You maintain this pretty well as it walks up through to primate, and then suddenly it takes a sharp left turn and invents its own internal language and a bunch of abstract concepts, and suddenly you find your visualization tools to be quite lacking for interpreting its abstract mathematical reasoning about topology or whatever.

Analogously, your ELK head’s abilities are liable to fall off a cliff right as the AGI’s capabilities start generalizing way outside of its training distribution.

And if they don’t, then this ELK head is (in this hypothetical) able to decode and understand the workings of an alien mind. Likely a kludgey behemoth of an alien mind. This itself is liable to require quite a lot of capability, quite plausibly of the sort that humanity gets first from the systems that took sharp left-turns, rather than systems that ground along today’s scaling curves until they scaled that far.

Or in other words, if your ELK head does keep pace with your AGI, and takes a sharp left turn at the same time as it… then, well, now you’re basically back to the “Truthful AI” proposal. How do you keep your ELK head reporting accurately (and doing so corrigibly), as it undergoes that sharp left turn?

This proposal seems to me like it’s implicitly assuming that most of the capabilities gains come from the slow grind of gradient descent, in a world where the systems don’t take sharp left turns and rapidly become highly capable in a wide variety of new (out-of-distribution) domains.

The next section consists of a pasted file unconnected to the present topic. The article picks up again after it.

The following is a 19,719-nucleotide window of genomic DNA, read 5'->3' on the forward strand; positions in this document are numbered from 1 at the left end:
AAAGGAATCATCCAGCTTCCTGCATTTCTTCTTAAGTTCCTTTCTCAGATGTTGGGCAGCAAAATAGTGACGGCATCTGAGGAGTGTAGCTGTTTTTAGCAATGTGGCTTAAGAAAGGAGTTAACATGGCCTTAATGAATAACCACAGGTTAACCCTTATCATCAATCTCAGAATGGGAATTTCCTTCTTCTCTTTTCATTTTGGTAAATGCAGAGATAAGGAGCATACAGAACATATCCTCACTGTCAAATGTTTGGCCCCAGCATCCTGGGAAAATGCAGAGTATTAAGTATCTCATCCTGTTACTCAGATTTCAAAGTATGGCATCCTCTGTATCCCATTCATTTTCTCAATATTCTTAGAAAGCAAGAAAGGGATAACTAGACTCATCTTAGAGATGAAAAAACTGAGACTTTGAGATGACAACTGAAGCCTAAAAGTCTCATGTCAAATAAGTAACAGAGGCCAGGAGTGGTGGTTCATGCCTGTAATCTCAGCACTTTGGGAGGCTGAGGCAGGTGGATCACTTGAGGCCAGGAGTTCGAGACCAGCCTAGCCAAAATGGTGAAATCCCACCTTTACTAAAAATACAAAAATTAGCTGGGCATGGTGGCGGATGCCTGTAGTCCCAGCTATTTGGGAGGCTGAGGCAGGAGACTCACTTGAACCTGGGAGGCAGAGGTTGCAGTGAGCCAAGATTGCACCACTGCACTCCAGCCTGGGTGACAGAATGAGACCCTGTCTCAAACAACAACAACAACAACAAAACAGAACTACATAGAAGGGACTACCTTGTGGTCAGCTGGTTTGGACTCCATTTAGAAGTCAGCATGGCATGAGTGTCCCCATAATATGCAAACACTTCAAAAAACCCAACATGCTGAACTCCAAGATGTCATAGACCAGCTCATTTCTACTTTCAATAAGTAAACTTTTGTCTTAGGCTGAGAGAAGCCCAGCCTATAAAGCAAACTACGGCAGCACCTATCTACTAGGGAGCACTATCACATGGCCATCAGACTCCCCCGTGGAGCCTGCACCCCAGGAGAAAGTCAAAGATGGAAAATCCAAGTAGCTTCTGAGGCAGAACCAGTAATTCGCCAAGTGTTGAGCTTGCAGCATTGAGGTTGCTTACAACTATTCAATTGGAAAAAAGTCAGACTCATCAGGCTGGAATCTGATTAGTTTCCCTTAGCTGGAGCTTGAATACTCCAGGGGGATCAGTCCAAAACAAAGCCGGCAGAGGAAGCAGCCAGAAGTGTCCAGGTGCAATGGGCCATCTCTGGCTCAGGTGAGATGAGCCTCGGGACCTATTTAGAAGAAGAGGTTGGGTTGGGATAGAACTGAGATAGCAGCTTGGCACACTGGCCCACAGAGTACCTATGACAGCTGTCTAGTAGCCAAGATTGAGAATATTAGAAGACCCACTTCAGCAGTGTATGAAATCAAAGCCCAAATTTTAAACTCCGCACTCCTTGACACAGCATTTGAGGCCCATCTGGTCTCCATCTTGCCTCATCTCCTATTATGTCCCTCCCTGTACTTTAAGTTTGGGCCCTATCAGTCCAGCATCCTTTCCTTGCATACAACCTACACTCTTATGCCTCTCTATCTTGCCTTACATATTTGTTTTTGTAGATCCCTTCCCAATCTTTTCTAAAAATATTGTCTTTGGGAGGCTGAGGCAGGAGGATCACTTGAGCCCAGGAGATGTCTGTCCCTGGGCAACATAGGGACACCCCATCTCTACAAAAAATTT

Which seems to me that it’s mostly just assuming its way out from under the hard problem—and thus, on my models, assuming its way clean out of reality.

And if I imagine attempting to apply this plan inside of the reality I think I live in, I don’t see how it plans to address the hard part of the problem, beyond saying “try training it against places where it knows it’s diverging from the goal before the sharp turn, and then hope that it generalizes well or won’t fight back”, which doesn’t instill a bunch of confidence in me (and which I don’t expect to work).

This April, Mark Xu summarized the State of the ELK up to that point:

We’ve spent ~9 months on the problem so far, so it feels like we’ve mostly ruled out it being an easy problem that can be solved with a “simple trick”, but it very much doesn’t feel like we’ve hit on anything like a core obstruction. I think we still have multiple threads that are still live and that we’re still learning things about the problem as we try to pull on those threads.

I’m still pretty interested in aiming for a solution to the entire problem (in the worst case), which I currently think is still plausible (maybe 1/3rd chance?). I don’t think we’re likely to relax the problem until we find a counterexample that seems like a fundamental reason why the original problem wasn’t possible. Another way of saying this is that we’re working on ELK because of a set of core intuitions about why it ought to be possible and we’ll probably keep working on it until those core intuitions have been shown to be flawed (or we’ve been chugging away for a long time without any tangible progress).

If this is up your alley, unfortunately it’s too late to participate in the formal contest, which ended in February. But if you have interesting thoughts relating to these topics, you can still post them on the AI Alignment Forum and expect good responses - or you might consider applying to work at ARC.